News

Gebre was still a boy when he was forced to flee Ethiopia, a country that suffered political turmoil and famine during the 1980s.

A federal district judge in Washington struck down most of the key provisions of three executive orders that

CEO pay for major companies in the United States rose nearly 6% in the past year, as income inequality and the outsourcing of good-paying American jobs have increased. According to the new AFL-CIO Executive Paywatch, the average CEO of an S&P 500 Index company made $13.94 million in 2017—361 times more money than the average U.S. rank-and-file worker.

Graduate student unions are in the news again, with campuses across the US deciding to allow--and not to allow--graduate students to unionize. 

In October 2016, we reported that National Labor Relations Board (NLRB) would require private universities to bargain with graduate student labor unions on compensation and working conditions. 

It's no secret that the financial divide between CEOs and average worker in the U.S. has been growing. But in one case, the pay gap between corporate chiefs and employees has reached almost 6,000-to-1: Weight Watchers, where CEO Mindy Grossman earned 5,908 times what the median worker took home last year.

An ideologically divided Supreme Court ruled Monday that companies may require workers to settle employment disputes through individual arbitration rather than joining to press their complaints, a decision affecting as many as 25 million workers.

The court's conservative majority said that the 5-to-4 ruling was a logical reading of federal law, and Congress' preference for using arbitration to avoid costly and time-consuming litigation.

President Trump’s attention of late has been focused in part on the United States Postal Service and Amazon, resulting in a new executive order calling for an evaluation of USPS finances. This is a good opportunity to underscore some important facts regarding the Postal Service, a national treasure belonging to all the people of the United States.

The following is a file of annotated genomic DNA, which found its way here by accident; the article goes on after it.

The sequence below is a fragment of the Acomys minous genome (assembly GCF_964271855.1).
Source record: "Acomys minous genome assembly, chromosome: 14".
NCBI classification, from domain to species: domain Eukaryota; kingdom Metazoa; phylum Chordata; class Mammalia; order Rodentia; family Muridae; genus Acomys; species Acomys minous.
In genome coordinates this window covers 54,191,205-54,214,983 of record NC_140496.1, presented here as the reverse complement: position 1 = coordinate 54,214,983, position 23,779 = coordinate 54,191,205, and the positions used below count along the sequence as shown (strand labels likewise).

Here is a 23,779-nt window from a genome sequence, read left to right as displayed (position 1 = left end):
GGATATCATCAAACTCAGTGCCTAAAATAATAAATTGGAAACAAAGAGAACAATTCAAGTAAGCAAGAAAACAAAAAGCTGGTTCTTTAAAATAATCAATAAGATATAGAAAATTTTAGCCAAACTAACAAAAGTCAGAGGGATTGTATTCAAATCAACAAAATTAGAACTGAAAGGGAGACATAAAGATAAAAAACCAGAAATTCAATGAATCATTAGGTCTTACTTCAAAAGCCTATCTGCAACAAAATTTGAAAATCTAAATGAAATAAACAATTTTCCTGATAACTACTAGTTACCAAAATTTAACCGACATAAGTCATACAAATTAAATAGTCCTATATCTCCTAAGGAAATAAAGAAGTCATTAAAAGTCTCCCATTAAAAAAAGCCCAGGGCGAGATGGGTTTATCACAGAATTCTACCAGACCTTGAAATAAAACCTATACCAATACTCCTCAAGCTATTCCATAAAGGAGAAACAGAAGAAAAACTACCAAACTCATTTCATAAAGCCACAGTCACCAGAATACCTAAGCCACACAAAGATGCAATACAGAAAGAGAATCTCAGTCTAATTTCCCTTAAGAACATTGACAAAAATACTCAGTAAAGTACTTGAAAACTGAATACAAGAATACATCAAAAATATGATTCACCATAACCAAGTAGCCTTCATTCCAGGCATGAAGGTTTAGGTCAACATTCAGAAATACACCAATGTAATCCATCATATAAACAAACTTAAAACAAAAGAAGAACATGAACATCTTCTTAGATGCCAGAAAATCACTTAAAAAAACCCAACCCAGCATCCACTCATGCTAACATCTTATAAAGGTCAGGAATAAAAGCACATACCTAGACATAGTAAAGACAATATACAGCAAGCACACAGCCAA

It only takes a moment talking to Emily Galvin, an apprentice with Ironworkers Local 7 in Boston, to grasp how her first year learning the skilled trades has transformed her life. For one, she has a fresh understanding of the anatomy of a city—of roads, bridges and buildings. She’s taking classes in structural steel, tension, rebar and labor history. “I love how we use mats of rebar,” Ms. Galvin says, “to make reinforced concrete for floors or knee-walls, like for a parking garage.”

Happy nurses week! It’s the time of year when our employers honor us for the hard work we do every day, healing and saving lives. While we hear the words of gratitude that come our way this time of year, we also know what would REALLY make nurses feel appreciated by our employers: workplace protections, dignity, and respect.

To that end, NNU’s mighty nurses marked the week by standing up, loud and proud, for a healthier workplace and a healthier world. Check out how we celebrated, nurse-power style:

Tefere Gebre came to the United States in 1984 as a teenager. He and four friends had left their home in war-torn Ethiopia and walked nearly 500 miles across the desert to a refugee camp in Sudan. He was eventually granted asylum as a political refugee and came to the United States by himself, without parents. He settled in Los Angeles, where he learned English and became an advocate for workers’ rights.

When it comes to appreciating educators, please heed an old expression: Walk the walk, don’t just talk the talk. As the head of the 1.7 million-member American Federation of Teachers, I know first-hand that educators go into our profession because they want to make a difference in students’ lives. They need real investments in teaching and learning, like books, supplies, and smaller class sizes; a voice in what happens in their schools; and latitude in their classrooms so they can tailor their teaching to meet the needs of their students.